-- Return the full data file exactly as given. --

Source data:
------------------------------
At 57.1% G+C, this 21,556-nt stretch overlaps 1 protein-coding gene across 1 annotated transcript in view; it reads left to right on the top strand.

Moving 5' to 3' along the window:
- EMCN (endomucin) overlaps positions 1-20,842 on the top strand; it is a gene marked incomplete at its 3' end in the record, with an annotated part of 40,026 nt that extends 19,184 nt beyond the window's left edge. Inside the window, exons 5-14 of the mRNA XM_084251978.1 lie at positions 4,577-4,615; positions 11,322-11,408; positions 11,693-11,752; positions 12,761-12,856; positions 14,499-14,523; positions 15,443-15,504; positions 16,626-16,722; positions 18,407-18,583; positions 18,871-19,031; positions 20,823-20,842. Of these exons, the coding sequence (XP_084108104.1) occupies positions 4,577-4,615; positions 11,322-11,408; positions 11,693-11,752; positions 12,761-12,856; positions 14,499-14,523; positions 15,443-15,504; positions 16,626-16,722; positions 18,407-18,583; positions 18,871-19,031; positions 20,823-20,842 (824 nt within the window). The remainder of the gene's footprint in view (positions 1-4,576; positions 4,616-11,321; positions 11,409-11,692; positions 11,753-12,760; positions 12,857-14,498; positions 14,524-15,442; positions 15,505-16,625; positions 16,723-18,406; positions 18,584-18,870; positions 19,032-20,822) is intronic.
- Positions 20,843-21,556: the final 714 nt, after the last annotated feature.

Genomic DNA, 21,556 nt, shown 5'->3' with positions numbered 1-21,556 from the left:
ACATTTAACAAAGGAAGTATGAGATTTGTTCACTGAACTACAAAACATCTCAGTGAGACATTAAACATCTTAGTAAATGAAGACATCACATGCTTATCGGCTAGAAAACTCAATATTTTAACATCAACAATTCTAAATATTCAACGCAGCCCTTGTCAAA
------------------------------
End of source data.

At 57.1% G+C, this 21,556-nt stretch overlaps 1 protein-coding gene across 1 annotated transcript in view; it reads left to right on the top strand.

Moving 5' to 3' along the window:
- EMCN (endomucin) overlaps positions 1-20,842 on the top strand; it is a gene marked incomplete at its 3' end in the record, with an annotated part of 40,026 nt that extends 19,184 nt beyond the window's left edge. Inside the window, exons 5-14 of the mRNA XM_084251978.1 lie at positions 4,577-4,615; positions 11,322-11,408; positions 11,693-11,752; positions 12,761-12,856; positions 14,499-14,523; positions 15,443-15,504; positions 16,626-16,722; positions 18,407-18,583; positions 18,871-19,031; positions 20,823-20,842. Of these exons, the coding sequence (XP_084108104.1) occupies positions 4,577-4,615; positions 11,322-11,408; positions 11,693-11,752; positions 12,761-12,856; positions 14,499-14,523; positions 15,443-15,504; positions 16,626-16,722; positions 18,407-18,583; positions 18,871-19,031; positions 20,823-20,842 (824 nt within the window). The remainder of the gene's footprint in view (positions 1-4,576; positions 4,616-11,321; positions 11,409-11,692; positions 11,753-12,760; positions 12,857-14,498; positions 14,524-15,442; positions 15,505-16,625; positions 16,723-18,406; positions 18,584-18,870; positions 19,032-20,822) is intronic.
- Positions 20,843-21,556: the final 714 nt, after the last annotated feature.

Genomic DNA, 21,556 nt, shown 5'->3' with positions numbered 1-21,556 from the left:
ACATTTAACAAAGGAAGTATGAGATTTGTTCACTGAACTACAAAACATCTCAGTGAGACATTAAACATCTTAGTAAATGAAGACATCACATGCTTATCGGCTAGAAAACTCAATATTTTAACATCAACAATTCTAAATATTCAACGCAGCCCTTGTCAAA